What’s It Like to Be An Unsung Hero of Les Misérables?

Rock Cellar Magazine StaffCategories:Music

Understudy Superhero
Attention all Glee fans and musical theatre buffs:
Have you wondered what it’s like to be a part of a Broadway musical production? What if you were paid to travel the world and perform nightly for thousands of fans, never staying more than a few weeks in the same city? It sounds like the ultimate dream to anyone in show biz, but for the sixty-seven cast and crew members touring with the 25th anniversary of Les Misérables, it is a thrilling reality.
The universally adored musical kicked off its fourth U.S. tour here in Los Angeles last month to much acclaim. If you’ve never seen the show, (it’s quite a spectacle and highly recommended) it’s exceptionally led in part by the strength and unity of the ensemble. Remember, there are only nine principals in the entire show, and as in many theatre productions, the supporting casts, in numbers, outweigh the leads. But little is known of what it takes to be in the ensemble of a Broadway production. This sparked our desire to pull back the curtain and reveal the roles of musical theatres unsung heroes.
Backstage Directions
We met up with Jason Ostrowski, a cast member touring with the show, to discuss first hand Wednesday night backstage at the Ahmanson Theatre in Los Angeles, about two hours before show time. Jason is an incredible talent. He’s gracious, humble, and cool. Our chat with him proved to be enlightening and dissolved past assumptions.
jason and les mis poster
“We have stars in our show that are the principals, but the title of our show is “the miserable”; it’s the ensemble that make up the miserable of Paris.” explains Jason. We all know lead roles are important, but of equal value are the actors who embody the understudy, swing, and standby roles. Dividing these roles between the cast is actually common practice, and to have one actor take on several parts is normal.
Jason, who wears possibly the most hats in the entire cast, has his hands full – juggling fifteen roles. At this, the skeptic came out, and we had to ask about the producers’ intentions, alluding that perhaps they were just trying to squeeze as many roles as possible out of one guy. He assured us he’s “compensated well for it.”
Les Mis Group Jason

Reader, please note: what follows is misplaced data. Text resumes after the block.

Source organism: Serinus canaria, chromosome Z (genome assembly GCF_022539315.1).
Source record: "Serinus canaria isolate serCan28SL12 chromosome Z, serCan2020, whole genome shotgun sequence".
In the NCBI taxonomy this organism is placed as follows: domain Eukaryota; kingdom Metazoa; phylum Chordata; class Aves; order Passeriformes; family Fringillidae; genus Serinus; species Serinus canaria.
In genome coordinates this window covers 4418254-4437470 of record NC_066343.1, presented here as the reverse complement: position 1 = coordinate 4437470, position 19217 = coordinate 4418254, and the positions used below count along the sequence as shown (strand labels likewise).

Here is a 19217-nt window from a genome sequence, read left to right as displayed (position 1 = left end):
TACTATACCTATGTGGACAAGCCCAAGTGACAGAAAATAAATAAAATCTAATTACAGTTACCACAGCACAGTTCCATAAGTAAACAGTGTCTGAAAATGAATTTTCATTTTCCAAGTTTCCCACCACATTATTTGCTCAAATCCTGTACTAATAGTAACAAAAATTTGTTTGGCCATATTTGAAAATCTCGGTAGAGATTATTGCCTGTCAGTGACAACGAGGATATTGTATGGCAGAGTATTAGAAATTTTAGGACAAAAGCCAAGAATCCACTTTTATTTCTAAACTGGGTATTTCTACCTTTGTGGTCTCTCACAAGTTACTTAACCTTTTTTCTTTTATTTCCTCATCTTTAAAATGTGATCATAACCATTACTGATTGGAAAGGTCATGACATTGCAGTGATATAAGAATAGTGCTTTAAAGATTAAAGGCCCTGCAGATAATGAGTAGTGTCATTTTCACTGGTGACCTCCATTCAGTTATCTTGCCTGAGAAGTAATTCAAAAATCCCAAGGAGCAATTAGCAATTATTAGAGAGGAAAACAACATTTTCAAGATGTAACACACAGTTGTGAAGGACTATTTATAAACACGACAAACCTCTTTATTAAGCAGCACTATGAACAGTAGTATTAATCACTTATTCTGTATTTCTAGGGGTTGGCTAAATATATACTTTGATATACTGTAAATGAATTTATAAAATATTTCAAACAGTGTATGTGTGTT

The many roles of Jason:
– An understudy is usually a member of the ensemble. They’ll have a small role in the play, but additionally rehearse the lines, blocking, and songs of a larger principal role just as if it were their own. This way, if the actor that usually plays the role is out, they jump in.
– When a member of the ensemble is out, a swing swings in. He is responsible for covering the tracks of all thirteen men in the ensemble because at any given moment without warning he could be on. This includes knowing thirteen characters’ places and lines throughout the show, as well as being able to sing their parts and in their key. But generally, a swing sits around and waits to swing.
– Les Misérables doesn’t have too many dance numbers, so as dance captain or “staging specialist”, as he refers to it, he is in charge of blocking whenever the ensemble is on stage. This includes memorizing the tracks of thirty-eight characters.
Jason Ostrowski
In reality, the reason talented actors like Jason are put in these roles as opposed to principals, is due to an uncommon chameleon-like trait. The actor who is skilled enough to swing may never place into other roles because of this ability. The capacity to become several characters and play in to any scene is slightly abnormal, but highly revered, and with Jason’s particular talent it’s already been said that they’ll never let him go. Frankly, Jason’s future in musical theatre is more secure than most others. And it works both ways. When we asked him if he hoped to be moved into a lead role in the future where he may have more stage time, but less responsibility, he replied, “I’m happy with this. I don’t know if I would want to do that now. I just like being involved in the creative field, it doesn’t matter what it is.”
The down side is a swing is never guaranteed stage time, and he’s experienced everything from waiting five solid weeks for an opportunity on stage to the ultimate thrill of improvisationally swinging for two in the same scene at the same time.
For Jason, swinging is worth the time he waits, and as he puts it, “You don’t have time to think about it. You’re just thrown out there, and you go for it, but I love that; it’s kind of sick.” Even in his down time, when everyone’s healthy and things are running smoothly, like a real pro, he’s still jazzed about being a member of the cast. “I could learn another language, with the time I’m being paid to sit around and wait for somebody to twist an ankle or something!”

Trailer for 25th Anniversary Les Misérables production at L.A.’s Ahmanson

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